That intelligence effectively carries over into his game as a runner, as Smallwood understands how his blocks form, and shows timing, patience, and vision in hitting and exploiting holes. As previously mentioned, Smallwood is an exceptional straight-line accelerator. Un-impeded, Smallwood rapidly gets up to speed, needing little more than a step or two to be full tilt. He isn’t a blazer, but as evidenced by his 4.47 forty-time and his formidable agility scores (82nd percentile in the 3-cone), he possesses more than adequate speed to be successful at the next level.

Smallwood’s running-style is rather interesting. For a smaller back, he is incredibly scrappy. He’s not exceptionally strong or fast, but he keeps his legs churning through contact and consistently falls forward to maximize every touch. Moreover, his ability to accelerates often allows him to engage tacklers at a higher rate of speed and subsequently gain leverage. As his hard-nosed style might imply, Smallwood is a no-nonsense runner, quickly processing and making decisions, applying one cut, and getting upfield.


Smallwood is a solid, well-rounded back, but lacks a dynamic element to his game. Sure he gets up to speed quickly, but he doesn’t possess the extra gear that other prospects due, nor is he very strong or explosive. Some of this is a natural deficiency, while I feel as though some of it can be attributed to his upward running-style. Don’t expect Smallwood to ever become Marshawn Lynch, but if he could keep himself from changing levels and standing up in the tackle-box, he’d certainly make a smaller target and be able to gain better leverage on his runs. Moreover, I feel it mitigates his burst given that he’s not a natural burner to begin with.

In addition to issues with pad-height, Smallwood isn’t a particularly gifted lateral runner. Part of the reason he has to be so deliberate in hitting the hole is because he struggles to create at the line. While I feel the word “creator” gets abused and is somewhat overvalued in many aspects of prospect evaluations, it is in some ways an indicator of a player’s ceiling/playmaking ability, and Smallwood isn’t particularly impressive in this regard either. Unlike a LeSean McCoy, a Darren Sproles, or even a Paul Perkins, Smallwood isn’t sharp/explosive in and out of his breaks. He can make defenders miss, but he won’t do it at the level or relative consistency that the aforementioned 3 will. Even in shuffling behind the line, Smallwood isn’t very quick to change direction and, in turn, hit the hole. This can sometimes allow defenders into the backfield, at which point Smallwood lacks the elusiveness to create positive yardage. Smallwood is at his best when his offensive line is mashing and controlling the line of scrimmage on a consistent basis (I know, who isn’t, but still, it allows him to utilize his acceleration).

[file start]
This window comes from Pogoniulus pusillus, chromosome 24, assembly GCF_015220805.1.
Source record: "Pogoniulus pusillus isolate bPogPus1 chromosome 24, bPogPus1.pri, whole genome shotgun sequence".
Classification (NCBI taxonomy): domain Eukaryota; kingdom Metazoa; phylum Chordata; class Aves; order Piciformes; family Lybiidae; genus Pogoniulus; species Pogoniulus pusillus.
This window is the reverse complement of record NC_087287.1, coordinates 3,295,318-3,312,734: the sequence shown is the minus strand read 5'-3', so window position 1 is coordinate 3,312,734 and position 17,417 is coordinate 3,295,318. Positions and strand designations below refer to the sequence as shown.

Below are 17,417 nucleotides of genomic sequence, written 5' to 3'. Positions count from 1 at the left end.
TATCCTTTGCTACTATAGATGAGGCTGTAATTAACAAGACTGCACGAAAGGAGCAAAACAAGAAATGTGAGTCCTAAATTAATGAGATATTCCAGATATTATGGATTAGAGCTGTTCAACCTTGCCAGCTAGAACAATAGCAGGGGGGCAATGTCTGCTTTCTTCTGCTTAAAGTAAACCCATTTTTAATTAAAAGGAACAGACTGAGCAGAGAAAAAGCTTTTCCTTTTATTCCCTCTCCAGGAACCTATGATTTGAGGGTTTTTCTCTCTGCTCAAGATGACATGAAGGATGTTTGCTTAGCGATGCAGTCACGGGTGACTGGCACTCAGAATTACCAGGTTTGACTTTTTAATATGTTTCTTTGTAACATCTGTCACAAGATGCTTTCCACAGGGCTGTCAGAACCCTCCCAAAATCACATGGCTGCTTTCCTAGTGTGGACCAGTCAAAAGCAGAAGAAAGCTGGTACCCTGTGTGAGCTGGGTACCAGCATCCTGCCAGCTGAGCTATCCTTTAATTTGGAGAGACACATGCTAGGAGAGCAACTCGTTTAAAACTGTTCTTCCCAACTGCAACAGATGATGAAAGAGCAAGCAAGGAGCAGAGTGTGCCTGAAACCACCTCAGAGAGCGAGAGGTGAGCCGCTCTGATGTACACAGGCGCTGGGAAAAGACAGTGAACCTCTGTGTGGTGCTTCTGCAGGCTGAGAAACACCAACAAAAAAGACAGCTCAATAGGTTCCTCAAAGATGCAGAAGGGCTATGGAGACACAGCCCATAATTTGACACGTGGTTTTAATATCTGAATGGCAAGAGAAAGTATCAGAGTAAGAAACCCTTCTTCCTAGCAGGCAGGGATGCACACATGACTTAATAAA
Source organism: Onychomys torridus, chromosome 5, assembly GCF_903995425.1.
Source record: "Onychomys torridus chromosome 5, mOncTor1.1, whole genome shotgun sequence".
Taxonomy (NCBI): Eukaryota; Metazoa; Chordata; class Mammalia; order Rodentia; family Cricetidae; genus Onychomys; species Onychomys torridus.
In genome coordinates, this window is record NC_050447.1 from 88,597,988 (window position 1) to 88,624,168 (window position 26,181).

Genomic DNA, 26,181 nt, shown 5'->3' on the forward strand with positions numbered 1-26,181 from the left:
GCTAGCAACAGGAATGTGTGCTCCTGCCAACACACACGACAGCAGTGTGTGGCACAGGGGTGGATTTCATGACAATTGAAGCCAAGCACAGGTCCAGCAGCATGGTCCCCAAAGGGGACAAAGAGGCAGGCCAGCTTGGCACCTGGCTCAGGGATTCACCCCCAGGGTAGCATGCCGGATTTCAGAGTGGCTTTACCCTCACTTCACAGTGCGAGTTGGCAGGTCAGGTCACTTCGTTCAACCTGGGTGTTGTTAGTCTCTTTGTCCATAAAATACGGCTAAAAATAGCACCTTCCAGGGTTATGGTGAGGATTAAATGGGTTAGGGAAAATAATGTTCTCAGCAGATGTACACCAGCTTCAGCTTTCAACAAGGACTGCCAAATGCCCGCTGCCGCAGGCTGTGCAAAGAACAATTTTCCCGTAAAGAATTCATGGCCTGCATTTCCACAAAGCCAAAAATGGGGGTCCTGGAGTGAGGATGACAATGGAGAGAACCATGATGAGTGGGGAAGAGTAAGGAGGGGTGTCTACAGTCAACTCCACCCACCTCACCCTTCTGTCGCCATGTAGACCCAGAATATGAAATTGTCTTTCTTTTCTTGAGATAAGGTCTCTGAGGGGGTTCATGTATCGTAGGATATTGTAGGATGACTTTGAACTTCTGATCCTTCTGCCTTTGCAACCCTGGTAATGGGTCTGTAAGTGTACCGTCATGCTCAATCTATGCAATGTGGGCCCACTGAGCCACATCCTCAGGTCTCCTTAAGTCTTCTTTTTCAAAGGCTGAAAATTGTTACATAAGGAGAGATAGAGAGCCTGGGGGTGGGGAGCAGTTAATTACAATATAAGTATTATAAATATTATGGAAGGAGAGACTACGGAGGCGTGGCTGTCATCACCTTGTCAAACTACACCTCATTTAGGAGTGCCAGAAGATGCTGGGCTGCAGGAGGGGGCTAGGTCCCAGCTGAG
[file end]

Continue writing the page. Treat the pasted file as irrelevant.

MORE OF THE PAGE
Though the angle has been beaten to death, Smallwood’s maturity bears mentioning, as his Twitter fiasco and his being charged of intimidating a witness in a murder case are black marks against his reputation. Smallwood was of course just a teenager at the time of the incidents in question, and didn’t have any issues (that I know of) while at WVU. His coaches speak relatively well of him, so I don’t expect him to cause many issues in Philadelphia. Howie Roseman has let it be known that the players with character concerns will be on thin ice, and I’d expect Smallwood to be cognizant of his warning.

Bottom Line

Wendell Smallwood is a solid back. I like him quite a bit going forward despite his apparent limitations. He’s the kind of back that will always get what there, and still has some big-play ability (and subsequent upside). Given his skill-set, I’d expect Smallwood to quickly challenge for a part-time role, likely in more exotic packages and on 3rd down. His presence will hopefully give the coaching staff some flexibility in determining the future of the current stable of backs. Smallwood could be a fixture for years to come as a capable spot-starter, change-of-pace option, gadget player, and pass-protector. Expect the Eagles to dive into next year’s running back class, which is shaping up to be a legendary group, despite Smallwood’s presence.